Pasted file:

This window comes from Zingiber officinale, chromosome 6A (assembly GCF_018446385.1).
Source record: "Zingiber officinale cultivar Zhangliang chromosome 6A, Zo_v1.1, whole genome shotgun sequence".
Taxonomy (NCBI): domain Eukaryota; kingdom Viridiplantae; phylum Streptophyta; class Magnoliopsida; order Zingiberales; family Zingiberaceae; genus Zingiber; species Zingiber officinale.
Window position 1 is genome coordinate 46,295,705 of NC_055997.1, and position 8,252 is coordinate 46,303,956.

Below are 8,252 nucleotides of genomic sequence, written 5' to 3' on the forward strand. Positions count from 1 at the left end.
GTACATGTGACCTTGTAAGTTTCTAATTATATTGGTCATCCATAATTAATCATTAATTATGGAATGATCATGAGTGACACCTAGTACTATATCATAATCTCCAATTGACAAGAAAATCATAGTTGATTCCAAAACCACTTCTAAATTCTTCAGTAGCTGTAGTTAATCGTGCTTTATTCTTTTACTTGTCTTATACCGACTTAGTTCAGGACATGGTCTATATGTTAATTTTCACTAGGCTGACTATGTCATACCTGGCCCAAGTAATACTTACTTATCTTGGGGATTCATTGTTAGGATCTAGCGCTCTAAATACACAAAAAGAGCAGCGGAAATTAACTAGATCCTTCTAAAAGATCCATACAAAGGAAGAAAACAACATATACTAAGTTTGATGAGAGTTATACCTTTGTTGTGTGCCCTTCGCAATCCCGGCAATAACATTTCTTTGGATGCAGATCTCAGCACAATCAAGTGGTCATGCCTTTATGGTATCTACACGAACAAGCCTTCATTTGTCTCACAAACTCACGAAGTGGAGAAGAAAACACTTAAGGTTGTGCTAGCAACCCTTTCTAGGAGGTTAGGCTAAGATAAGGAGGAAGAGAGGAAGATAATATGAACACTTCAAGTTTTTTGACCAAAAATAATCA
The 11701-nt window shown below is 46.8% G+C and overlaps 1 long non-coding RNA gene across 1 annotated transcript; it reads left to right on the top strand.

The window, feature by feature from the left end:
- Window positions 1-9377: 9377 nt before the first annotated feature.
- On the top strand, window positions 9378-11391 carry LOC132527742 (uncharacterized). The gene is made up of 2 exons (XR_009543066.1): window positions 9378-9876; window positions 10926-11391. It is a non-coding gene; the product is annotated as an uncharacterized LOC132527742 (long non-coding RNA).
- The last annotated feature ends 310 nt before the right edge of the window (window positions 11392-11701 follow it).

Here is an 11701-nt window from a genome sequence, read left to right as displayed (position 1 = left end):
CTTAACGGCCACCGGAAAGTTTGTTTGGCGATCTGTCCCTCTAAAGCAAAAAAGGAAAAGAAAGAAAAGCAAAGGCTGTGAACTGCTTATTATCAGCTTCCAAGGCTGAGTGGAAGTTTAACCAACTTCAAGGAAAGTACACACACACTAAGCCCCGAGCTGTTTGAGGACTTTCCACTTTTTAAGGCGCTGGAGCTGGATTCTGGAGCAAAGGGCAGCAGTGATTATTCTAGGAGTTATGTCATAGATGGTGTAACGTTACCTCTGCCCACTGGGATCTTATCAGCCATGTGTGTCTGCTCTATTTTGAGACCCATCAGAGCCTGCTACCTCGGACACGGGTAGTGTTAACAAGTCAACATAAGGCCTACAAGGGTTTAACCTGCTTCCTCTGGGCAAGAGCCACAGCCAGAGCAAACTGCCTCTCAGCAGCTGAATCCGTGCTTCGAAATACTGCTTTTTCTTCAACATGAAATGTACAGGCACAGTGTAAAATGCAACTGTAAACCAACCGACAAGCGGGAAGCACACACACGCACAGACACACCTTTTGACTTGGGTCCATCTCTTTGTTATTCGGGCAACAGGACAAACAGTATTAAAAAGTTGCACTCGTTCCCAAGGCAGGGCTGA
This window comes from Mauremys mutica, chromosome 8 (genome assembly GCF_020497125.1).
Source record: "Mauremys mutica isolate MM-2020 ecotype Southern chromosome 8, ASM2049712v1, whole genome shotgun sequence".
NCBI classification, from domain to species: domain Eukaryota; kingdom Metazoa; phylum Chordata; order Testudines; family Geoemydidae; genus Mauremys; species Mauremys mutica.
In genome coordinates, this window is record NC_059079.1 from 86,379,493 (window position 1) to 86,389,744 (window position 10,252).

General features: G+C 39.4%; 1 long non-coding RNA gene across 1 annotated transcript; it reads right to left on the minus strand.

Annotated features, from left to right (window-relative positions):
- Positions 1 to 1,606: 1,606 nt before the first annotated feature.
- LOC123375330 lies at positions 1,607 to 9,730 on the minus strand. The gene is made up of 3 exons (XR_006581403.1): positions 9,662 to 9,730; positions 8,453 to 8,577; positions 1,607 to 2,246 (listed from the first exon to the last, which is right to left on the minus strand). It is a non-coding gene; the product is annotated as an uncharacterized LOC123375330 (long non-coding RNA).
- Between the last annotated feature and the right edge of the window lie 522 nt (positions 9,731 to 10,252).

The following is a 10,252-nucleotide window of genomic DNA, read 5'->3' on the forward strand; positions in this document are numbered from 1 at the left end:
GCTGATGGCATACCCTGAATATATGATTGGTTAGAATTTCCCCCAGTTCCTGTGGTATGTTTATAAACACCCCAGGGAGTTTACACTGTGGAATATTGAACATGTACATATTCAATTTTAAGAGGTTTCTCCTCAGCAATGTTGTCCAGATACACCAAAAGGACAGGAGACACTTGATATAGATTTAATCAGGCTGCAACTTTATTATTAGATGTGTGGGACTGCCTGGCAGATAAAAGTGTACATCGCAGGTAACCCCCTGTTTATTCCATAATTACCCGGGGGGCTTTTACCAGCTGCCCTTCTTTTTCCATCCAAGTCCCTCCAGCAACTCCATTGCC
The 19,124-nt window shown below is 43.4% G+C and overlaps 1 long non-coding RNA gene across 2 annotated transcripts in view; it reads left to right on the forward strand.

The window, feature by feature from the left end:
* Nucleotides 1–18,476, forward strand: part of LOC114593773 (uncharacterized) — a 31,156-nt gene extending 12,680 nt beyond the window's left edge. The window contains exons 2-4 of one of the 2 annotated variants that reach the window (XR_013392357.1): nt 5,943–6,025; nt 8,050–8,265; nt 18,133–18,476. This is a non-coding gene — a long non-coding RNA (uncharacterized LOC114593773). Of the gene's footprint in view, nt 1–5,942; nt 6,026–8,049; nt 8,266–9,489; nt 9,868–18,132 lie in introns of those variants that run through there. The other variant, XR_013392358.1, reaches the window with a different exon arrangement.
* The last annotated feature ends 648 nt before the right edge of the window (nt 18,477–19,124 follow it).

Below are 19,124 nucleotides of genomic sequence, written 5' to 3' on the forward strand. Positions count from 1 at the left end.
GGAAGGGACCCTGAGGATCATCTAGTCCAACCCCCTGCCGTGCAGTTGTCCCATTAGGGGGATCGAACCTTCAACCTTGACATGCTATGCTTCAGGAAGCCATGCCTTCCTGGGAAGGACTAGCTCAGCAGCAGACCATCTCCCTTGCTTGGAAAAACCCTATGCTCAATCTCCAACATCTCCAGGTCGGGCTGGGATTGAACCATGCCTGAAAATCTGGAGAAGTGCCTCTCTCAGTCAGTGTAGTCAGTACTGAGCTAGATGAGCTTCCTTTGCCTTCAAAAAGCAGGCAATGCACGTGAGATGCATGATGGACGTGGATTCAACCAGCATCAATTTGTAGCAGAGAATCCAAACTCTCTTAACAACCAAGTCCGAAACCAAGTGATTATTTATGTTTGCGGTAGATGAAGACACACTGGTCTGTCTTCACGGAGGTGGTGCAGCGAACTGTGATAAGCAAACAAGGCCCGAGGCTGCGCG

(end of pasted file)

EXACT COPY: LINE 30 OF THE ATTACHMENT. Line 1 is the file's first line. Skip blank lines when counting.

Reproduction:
GGAAGGGACCCTGAGGATCATCTAGTCCAACCCCCTGCCGTGCAGTTGTCCCATTAGGGGGATCGAACCTTCAACCTTGACATGCTATGCTTCAGGAAGCCATGCCTTCCTGGGAAGGACTAGCTCAGCAGCAGACCATCTCCCTTGCTTGGAAAAACCCTATGCTCAATCTCCAACATCTCCAGGTCGGGCTGGGATTGAACCATGCCTGAAAATCTGGAGAAGTGCCTCTCTCAGTCAGTGTAGTCAGTACTGAGCTAGATGAGCTTCCTTTGCCTTCAAAAAGCAGGCAATGCACGTGAGATGCATGATGGACGTGGATTCAACCAGCATCAATTTGTAGCAGAGAATCCAAACTCTCTTAACAACCAAGTCCGAAACCAAGTGATTATTTATGTTTGCGGTAGATGAAGACACACTGGTCTGTCTTCACGGAGGTGGTGCAGCGAACTGTGATAAGCAAACAAGGCCCGAGGCTGCGCG